Lyonsguy
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Re: Life at a crossroad: seeking advice

Post by Lyonsguy » Sun Jan 07, 2018 8:48 pm

Could you talk to your employer about reduced responsibilities or hours? Perhaps also telecommuting. Working 32 hours per week is still full time with 401k and medical benefits (I believe) but gives you an extra day a week to pursue your creative efforts or family efforts. Burnout is real and you’ll probably start doing as much in 32 hours as you currently are in 40 hours.

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Re: Life at a crossroad: seeking advice

Post by bb » Sun Jan 07, 2018 9:09 pm

If you need to be employed 40 hrs/wk due to VISA status then how can
you quit and pursue passion? If you are really prepared to quit engineering
then possibly just consider looking for another job that maximizes doing
something interesting vs salary. Not sure if that is practical or not. Seems
a little rash to chuck engineering based on one job. If you were smart
enough to get a PhD in engineering seems like you should be able to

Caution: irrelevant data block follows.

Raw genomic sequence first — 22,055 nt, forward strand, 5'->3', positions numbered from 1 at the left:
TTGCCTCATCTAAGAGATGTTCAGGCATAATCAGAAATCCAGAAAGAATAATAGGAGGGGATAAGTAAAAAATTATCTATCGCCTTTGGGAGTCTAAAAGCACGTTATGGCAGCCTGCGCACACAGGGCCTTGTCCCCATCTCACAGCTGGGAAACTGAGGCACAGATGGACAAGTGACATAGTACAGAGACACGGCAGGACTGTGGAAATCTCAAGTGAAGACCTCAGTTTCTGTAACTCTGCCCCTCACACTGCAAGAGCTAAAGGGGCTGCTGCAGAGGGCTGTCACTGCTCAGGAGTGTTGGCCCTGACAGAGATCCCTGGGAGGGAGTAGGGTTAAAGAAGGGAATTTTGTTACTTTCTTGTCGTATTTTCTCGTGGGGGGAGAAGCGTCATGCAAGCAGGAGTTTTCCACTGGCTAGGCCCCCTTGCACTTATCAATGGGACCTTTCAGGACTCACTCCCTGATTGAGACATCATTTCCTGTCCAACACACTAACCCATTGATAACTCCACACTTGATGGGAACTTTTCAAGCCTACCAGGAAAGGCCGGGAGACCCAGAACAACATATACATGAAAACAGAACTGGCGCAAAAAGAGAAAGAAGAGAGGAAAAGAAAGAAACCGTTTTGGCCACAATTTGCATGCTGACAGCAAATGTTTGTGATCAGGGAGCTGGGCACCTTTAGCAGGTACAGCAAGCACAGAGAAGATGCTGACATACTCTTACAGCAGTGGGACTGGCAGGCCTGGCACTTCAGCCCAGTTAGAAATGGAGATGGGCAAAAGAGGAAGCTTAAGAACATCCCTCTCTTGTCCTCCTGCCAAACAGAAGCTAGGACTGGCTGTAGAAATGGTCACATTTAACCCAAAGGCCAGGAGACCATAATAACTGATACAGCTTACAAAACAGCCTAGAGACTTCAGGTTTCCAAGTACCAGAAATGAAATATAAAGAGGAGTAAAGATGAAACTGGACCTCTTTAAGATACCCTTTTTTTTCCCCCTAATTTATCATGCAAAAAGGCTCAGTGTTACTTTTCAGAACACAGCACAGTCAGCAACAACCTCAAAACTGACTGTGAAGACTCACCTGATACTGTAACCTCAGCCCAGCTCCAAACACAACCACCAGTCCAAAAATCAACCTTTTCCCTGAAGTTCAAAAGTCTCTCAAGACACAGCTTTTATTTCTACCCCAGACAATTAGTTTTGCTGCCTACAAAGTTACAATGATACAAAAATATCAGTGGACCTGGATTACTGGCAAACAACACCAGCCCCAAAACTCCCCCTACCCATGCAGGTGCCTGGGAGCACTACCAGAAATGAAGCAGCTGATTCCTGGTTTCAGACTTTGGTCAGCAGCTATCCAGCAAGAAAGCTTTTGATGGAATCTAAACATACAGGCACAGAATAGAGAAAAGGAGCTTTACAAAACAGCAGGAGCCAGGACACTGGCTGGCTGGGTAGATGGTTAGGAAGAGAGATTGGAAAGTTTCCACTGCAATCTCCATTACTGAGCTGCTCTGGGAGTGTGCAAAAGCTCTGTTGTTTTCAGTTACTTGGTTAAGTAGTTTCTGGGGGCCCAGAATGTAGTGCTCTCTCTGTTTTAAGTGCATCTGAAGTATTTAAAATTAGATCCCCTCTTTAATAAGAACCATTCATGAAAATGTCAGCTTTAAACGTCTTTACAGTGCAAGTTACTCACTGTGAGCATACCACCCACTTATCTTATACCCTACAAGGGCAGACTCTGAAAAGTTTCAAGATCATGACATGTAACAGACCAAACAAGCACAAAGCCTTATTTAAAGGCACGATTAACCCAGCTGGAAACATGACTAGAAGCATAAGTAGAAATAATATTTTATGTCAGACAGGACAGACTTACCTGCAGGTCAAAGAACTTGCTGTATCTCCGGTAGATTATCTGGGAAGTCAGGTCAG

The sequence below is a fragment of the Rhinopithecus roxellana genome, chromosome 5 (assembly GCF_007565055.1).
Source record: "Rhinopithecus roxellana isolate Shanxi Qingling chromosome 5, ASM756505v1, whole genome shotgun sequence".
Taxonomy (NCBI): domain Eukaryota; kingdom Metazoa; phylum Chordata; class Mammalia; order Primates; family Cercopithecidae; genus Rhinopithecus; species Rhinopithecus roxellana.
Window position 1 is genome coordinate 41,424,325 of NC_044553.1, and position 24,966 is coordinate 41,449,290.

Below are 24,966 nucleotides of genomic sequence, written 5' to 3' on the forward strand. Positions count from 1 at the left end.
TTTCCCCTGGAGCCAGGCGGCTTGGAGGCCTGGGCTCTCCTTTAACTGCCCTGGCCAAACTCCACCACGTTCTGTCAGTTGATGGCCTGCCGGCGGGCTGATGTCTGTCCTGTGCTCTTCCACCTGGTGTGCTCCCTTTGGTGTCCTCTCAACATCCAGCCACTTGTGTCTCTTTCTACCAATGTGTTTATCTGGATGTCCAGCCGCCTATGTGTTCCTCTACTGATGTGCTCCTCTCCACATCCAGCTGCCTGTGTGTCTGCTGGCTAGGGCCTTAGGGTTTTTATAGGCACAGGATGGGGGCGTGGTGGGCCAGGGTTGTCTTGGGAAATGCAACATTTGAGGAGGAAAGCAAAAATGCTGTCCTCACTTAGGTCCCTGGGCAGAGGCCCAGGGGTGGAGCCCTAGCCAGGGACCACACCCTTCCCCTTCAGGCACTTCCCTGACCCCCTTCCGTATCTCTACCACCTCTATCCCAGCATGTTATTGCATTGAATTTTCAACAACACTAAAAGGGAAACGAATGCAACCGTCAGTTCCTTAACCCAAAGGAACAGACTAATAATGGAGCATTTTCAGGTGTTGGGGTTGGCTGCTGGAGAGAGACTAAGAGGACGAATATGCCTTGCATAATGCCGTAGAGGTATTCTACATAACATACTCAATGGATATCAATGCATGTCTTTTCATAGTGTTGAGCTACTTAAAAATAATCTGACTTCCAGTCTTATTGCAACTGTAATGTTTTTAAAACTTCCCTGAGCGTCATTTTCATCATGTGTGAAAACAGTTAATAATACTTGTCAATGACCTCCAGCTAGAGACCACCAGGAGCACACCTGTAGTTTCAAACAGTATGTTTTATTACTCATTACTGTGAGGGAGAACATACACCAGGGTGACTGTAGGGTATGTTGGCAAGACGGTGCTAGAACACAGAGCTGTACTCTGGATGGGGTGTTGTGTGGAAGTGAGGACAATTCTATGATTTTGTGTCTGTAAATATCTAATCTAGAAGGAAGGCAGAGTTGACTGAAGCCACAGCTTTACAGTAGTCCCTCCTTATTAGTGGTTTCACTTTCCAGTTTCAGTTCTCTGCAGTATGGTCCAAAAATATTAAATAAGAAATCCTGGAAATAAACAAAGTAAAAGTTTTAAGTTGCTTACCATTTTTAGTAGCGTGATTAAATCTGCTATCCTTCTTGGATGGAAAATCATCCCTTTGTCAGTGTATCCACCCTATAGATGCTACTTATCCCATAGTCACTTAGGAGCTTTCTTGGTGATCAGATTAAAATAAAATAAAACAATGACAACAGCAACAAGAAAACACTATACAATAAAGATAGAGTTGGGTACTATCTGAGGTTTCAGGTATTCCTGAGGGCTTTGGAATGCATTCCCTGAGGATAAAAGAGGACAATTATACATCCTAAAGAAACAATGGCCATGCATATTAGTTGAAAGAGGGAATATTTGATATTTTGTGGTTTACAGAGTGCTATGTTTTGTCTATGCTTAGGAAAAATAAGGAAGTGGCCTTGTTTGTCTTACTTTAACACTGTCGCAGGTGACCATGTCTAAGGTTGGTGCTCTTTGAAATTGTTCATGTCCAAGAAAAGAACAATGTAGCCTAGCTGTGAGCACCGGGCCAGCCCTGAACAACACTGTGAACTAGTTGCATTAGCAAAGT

find a more interesting job - and one would think being flexible on
salary would be really helpful.

After you said you were the spouse I had to laugh - amazing to read a post
and just make assumptions unconsciously.

DrGoogle2017
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Re: Life at a crossroad: seeking advice

Post by DrGoogle2017 » Sun Jan 07, 2018 9:15 pm

I want to comment on Option 1, I was very good at art when I was younger, got special privilege from the principal to just paint instead of attending classes. But now I’m retired and has some time to really devote to painting, I’m glad I didn’t quit my career in engineering to become an artist. I’m just an average artist at best. I might vow my husband and other non artists, but not to make a living.

Regarding stress from job. Perhaps you can find way to de-stress by doing some painting or whatever art you like, I spent years doing ceramics too. One of my kids is actually doing that, painting by number, I think, it’s how she destress, her job is stressful, self employed. Find something you like in art to do besides your job to destress.

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Re: Life at a crossroad: seeking advice

Post by Carl53 » Mon Jan 08, 2018 5:09 am

Your visa status if you quit is the elephant in the room. Can we assume that your spouse is in a similar situation?